John Trudell – Power, Authority and Tribal Genocide from 1994!
John Trudell, noted activist, poet and Native thinker, walked on this morning after a lengthy bout with cancer. His family included some of his last messages to Indian country in a press release. Among them: “I want people to remember me as they remember me.”
John Trudell was a Santee Dakota activist, artist, actor, and poet, who led a life dedicated to indigenous human rights, land and language issues. He helped spark a spoken word movement that is a continuation of Native American oral traditions. He walked on December 8 at the age of 69.
Born on February 15, 1946 in Omaha, he spent his early years living on the Santee Reservation in northern Nebraska. His father was Santee and his mother was of Mexican Indian heritage. He had a normal life until his mother died at age 6, and the new rock and roll music resonated with him from ages 9-12. He said high school was not good for him and would enlist in the U.S. Navy from 1963 until 1967, to get away. He married Fenicia “Lou” Ordonez in 1968 in California, briefly attended college, thinking he would go into radio and broadcasting.
Everything changed in 1969 when Native American students and organizers, Trudell among them, occupied Alcatraz Island from November 20, 1969 to June 11, 1970. That group became “Indians of All Tribes,” and they issued the manifesto, We Hold the Rock, and eventually the book, Alcatraz is Not an Island. The Alcatraz Occupation became an incubator for the nascent Native American rights movement, including the American Indian Movement (AIM) in Minneapolis. The legal basis for this occupation was the Treaty of Fort Laramie of 1868, which said that any abandoned federal property would revert to the Indian Nations. This treaty’s legality would also inspire many more actions across Indian country. Trudell has always maintained that all these political actions were not just moral, ethical issues but were legal issues, according to Native treaty rights and federal trust responsibilities.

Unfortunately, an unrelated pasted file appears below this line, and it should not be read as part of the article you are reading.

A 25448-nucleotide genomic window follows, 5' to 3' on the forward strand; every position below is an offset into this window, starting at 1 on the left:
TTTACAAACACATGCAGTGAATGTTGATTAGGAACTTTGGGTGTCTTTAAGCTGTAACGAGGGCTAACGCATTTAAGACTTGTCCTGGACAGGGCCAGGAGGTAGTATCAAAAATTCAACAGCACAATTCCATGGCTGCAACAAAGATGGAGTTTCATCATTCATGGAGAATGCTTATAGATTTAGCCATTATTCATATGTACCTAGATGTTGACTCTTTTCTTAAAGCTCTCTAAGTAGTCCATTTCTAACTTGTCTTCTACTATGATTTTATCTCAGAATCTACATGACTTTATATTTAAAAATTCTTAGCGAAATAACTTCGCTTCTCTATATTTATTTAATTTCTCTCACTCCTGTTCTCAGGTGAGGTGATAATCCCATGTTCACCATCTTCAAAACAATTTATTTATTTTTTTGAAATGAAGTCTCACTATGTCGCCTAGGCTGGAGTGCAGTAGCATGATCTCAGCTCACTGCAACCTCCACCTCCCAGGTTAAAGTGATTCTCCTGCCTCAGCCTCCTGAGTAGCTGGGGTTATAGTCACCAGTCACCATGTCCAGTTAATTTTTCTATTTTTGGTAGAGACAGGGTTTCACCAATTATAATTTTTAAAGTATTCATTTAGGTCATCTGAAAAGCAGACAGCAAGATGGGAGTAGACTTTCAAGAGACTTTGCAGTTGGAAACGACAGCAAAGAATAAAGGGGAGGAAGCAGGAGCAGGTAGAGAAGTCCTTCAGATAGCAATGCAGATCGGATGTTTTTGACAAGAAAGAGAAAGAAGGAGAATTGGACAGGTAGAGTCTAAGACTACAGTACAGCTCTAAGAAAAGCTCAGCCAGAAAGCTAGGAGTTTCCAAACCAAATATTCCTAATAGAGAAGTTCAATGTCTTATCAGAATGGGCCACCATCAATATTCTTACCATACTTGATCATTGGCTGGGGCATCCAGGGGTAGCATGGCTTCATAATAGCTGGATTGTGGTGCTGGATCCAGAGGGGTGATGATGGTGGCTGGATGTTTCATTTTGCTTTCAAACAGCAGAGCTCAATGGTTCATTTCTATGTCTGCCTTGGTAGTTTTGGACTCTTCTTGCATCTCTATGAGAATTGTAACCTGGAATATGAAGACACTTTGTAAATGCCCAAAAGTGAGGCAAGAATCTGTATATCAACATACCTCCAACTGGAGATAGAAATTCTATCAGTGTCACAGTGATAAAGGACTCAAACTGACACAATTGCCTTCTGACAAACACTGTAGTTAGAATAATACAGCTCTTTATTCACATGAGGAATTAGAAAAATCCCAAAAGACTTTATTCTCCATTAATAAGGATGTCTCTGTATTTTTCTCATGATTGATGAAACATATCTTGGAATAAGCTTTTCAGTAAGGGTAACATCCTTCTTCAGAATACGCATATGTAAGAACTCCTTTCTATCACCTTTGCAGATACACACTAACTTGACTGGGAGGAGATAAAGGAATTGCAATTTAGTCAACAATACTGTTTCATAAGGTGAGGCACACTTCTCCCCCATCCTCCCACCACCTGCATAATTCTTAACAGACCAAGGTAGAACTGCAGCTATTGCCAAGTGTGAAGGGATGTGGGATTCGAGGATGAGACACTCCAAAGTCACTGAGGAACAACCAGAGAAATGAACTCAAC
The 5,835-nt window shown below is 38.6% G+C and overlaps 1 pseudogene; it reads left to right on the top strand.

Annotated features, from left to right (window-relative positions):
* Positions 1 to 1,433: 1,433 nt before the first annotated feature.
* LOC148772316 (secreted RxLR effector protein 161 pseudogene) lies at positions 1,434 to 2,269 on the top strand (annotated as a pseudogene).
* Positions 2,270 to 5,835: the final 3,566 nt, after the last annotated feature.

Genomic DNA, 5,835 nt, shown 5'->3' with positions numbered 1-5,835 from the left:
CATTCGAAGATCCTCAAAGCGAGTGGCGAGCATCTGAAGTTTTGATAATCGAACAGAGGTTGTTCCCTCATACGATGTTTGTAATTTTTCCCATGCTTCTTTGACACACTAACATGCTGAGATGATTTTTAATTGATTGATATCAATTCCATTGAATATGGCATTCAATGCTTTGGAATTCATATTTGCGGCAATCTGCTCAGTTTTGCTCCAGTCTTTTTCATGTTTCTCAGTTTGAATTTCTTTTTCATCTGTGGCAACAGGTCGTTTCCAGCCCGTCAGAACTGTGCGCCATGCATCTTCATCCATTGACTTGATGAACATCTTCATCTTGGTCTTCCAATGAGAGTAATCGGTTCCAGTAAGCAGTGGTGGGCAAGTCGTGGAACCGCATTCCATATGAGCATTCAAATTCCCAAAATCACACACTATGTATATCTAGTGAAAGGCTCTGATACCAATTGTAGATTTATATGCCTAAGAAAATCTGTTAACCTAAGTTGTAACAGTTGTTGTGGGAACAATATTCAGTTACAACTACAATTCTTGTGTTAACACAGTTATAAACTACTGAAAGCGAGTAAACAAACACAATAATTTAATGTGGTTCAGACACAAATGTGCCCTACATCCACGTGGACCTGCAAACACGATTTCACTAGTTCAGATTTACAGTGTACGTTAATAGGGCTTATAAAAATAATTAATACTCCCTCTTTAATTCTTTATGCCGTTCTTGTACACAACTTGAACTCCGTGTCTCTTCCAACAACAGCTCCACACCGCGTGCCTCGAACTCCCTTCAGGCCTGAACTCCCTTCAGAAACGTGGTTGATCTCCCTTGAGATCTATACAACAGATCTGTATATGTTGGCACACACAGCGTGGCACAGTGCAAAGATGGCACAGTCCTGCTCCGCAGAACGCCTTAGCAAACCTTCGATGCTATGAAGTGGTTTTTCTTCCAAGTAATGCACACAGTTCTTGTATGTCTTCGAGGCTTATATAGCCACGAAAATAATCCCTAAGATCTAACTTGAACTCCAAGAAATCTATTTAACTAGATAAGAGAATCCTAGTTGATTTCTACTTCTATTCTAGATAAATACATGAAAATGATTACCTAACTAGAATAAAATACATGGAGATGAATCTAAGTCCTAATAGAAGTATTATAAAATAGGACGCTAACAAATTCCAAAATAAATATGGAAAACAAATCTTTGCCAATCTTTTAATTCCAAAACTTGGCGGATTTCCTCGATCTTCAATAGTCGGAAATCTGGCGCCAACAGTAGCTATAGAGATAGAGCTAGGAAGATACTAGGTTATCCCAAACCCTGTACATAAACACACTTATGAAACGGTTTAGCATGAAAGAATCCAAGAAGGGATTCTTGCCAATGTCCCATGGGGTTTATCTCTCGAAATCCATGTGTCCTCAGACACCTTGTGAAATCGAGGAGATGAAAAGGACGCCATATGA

Trudell used his broadcasting experience on the airwaves of “Radio Free Alcatraz” (a clip from the program can be heard on the 2005 documentary Trudell). His marriage would end during this period as he become a leading Native spokesman attracting national attention. The negotiations over Alcatraz, the proposed Indian Center and the occupation itself fell apart in 1971, but so many names of Native activists, organizers, artists, writers and actors from that time would become prominent in the ensuing struggles, movement and documentation. Continued…….
Events would cascade from actions related to the Raymond Yellow Thunder beating in 1972, to the nationally organized cross-country caravan Trail of Broken Treaties in 1972 that ended with the occupation of the Bureau of Indian Affairs building in Washington, D.C. and the issuance of The 20 Points Manifesto. The scattering of activists after the BIA take-over led to AIM actions at the Custer County Courthouse, followed by the 1973 Liberation/Occupation of Wounded Knee village by AIM and the Oglala Sioux Civil Rights Organization. In 1973, Trudell became the national spokesperson for AIM, a position that he held until 1979.
Everybody seemed to have a personal relationship with Trudell, even if you met him only once. Some folks who never met him still have that same feeling that he knew their story because they could hear it resonate in his songs, poetry, and movies. While poetry editor at Akwesasne Notes, I reviewed Trudell’s first poetry chapbook, “Living in Reality: Songs Called Poems” (1982). It was a simple chapbook produced straight from “Indian country,” on Franklin Avenue, Minneapolis. My review basically stated, don’t worry that it didn’t sound like “modern” poetry, Trudell had found a voice and had tapped into the collective consciousness; that no matter how well this collection of poems sold, Trudell’s voice would be big, listened to and embraced. What he had to say was that good, it was that needed. Nowadays we must come up with descriptions TO define his voice and presence, words like empowering, authentic, intelligent, inspirational and necessary. He believed in the Spoken Word, that it had power. He didn’t think we should call our music and poetry “political or protest,” as those were labels from those in control. He called them cultural realities and artistic statements: “We are speaking our truth, bringing our energy. Music is its own energy, it’s good and positive in strengthening our communities.” Continued…….